Sketching Guantanamo & KSM's nose job
Artist Janet Hamlin sketches accused Khalid Sheikh Mohammed. MICHELLE SHEPHARD PHOTO
Janet is well-known in Guantanamo.
Family members of Sept. 11 victims often compliment her sketches as they peer over her shoulder in the courthouse's visitor gallery. Lawyers stopping by the media hangar for news conferences admire her work and ask for copies.
Even Khalid Sheikh Mohammed, the alleged 9/11 mastermind who is now on trial, knows Janet — if not by name, then by her drawings. He once famously criticized her work, demanding via a court security officer that she make his nose smaller.
What makes New York-based Janet Hamlin's Guantanamo work so special is that she has covered the war court hearings since 2006, thereby capturing a piece of history. That is especially important in a place like Guantanamo, where access is limited.
Her job has never been easy. In addition to the time and personal expense that such trips to the U.S. Naval Base Guantanamo Bay require, Janet faces restrictions on her work. When she started in 2006, she was not allowed to draw the faces of the men on trial — a rule since lifted. For years Janet fought for the right to use stadium eyeglasses to better see the accused, as she does in U.S. courts. Three years ago she was granted permission. In June it was revoked without explanation, other than citing a new rule that "ocular amplification" devises were forbidden in the courtroom.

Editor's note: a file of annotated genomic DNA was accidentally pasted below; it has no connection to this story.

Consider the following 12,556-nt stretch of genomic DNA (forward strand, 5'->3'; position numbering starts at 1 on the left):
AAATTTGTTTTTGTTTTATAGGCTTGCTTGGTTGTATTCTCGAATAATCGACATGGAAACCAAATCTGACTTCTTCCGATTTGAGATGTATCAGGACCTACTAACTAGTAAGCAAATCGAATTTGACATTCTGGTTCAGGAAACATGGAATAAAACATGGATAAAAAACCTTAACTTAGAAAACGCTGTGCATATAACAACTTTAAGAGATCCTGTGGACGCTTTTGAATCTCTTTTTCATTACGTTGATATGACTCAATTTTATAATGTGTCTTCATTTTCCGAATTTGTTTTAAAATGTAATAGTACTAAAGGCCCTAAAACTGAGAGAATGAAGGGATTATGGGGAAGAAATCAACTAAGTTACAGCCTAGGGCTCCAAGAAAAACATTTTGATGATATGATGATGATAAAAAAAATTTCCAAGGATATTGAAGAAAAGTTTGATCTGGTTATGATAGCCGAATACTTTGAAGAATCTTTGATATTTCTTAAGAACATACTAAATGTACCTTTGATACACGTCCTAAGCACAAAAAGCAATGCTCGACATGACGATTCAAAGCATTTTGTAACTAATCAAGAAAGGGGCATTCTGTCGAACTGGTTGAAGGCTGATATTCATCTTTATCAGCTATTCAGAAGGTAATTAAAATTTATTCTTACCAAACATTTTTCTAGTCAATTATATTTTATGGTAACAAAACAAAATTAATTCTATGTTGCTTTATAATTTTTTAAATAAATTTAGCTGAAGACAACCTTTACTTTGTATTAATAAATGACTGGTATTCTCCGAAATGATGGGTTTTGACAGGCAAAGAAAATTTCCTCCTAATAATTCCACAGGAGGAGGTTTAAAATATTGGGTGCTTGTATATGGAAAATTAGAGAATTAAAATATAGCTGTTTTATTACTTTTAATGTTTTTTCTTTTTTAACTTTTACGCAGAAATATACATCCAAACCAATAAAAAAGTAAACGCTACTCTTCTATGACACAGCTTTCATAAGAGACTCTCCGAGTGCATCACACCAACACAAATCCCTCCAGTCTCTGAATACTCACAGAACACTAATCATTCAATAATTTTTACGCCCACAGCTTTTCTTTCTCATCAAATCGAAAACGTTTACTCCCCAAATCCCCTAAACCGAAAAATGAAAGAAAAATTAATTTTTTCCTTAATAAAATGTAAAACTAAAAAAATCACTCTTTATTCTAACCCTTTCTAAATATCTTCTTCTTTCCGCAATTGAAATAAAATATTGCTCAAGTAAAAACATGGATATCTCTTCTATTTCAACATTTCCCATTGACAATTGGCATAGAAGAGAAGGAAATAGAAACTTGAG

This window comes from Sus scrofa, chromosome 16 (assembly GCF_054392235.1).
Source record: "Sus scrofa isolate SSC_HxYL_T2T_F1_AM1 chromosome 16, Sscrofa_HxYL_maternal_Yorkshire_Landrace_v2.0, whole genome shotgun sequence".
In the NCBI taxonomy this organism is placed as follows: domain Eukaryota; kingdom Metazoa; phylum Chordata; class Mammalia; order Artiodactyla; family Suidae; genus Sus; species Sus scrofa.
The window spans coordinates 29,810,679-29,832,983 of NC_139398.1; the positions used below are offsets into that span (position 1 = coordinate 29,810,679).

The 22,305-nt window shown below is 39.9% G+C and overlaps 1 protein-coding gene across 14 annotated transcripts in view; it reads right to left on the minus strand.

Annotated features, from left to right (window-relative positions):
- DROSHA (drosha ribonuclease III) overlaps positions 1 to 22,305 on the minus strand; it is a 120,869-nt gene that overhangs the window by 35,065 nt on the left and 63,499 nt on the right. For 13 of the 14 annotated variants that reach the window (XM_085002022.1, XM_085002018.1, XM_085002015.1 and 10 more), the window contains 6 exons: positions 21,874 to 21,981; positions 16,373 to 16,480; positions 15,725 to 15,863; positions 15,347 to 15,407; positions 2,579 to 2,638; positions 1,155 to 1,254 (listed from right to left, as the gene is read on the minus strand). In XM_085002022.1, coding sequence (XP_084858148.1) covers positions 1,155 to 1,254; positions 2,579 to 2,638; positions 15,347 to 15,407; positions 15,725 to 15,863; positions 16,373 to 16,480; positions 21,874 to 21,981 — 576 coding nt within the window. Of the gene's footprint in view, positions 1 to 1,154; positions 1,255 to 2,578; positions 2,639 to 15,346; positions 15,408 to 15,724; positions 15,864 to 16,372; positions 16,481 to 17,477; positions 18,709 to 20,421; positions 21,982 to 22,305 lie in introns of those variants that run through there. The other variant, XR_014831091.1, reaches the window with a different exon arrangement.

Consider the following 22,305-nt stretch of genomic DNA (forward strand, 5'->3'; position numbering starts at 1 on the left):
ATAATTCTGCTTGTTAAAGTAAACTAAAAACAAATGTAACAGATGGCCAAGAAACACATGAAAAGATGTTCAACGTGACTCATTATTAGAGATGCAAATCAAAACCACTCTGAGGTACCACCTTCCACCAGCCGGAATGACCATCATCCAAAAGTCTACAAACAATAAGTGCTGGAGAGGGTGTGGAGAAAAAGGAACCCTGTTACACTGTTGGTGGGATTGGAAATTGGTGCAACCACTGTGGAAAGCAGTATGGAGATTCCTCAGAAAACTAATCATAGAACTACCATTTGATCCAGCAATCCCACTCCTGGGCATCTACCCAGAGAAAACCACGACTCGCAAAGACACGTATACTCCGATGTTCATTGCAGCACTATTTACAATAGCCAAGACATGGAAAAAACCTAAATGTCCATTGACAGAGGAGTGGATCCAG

Now Janet has put Guantanamo's war courts — the history-in-the-making — in an extensive book, "Sketching Guantanamo." A large section of the book is devoted to the case of Canadian Omar Khadr, from his first days before the military commission as a teenager, to his guilty plea in October 2010.
Each of Janet's sketches must be approved by a court security officer before she is allowed to run back to the media hangar (art pad and box of charcoals in hand), where she coats the sketches with hairspray to prevent smudging and transmits those exclusive images to the world.
To hear more, Janet talks about her book with the CBC's Anna Maria Tremonti: http://www.cbc.ca/thecurrent/episode/2013/03/26/sketching-guantanamo-janet-hamlin/index.html#igImgId_66000
And in Arabic, here's an Al Arabiya feature: http://bit.ly/16aRSMv
(Full disclosure: Janet is a good friend. As part of her book's release, we will be speaking together on a panel: "(Un)Covering Guantanamo, along with the Guardian's Spencer Ackerman and Carol Rosenberg of the Miami Herald at New York's Law School Nov. 13.)
Michelle Shephard is the Star's National Security correspondent and author of "Decade of Fear: Reporting from Terrorism's Grey Zone." She is a three-time recipient of Canada's National Newspaper Award. Follow her on Twitter @shephardm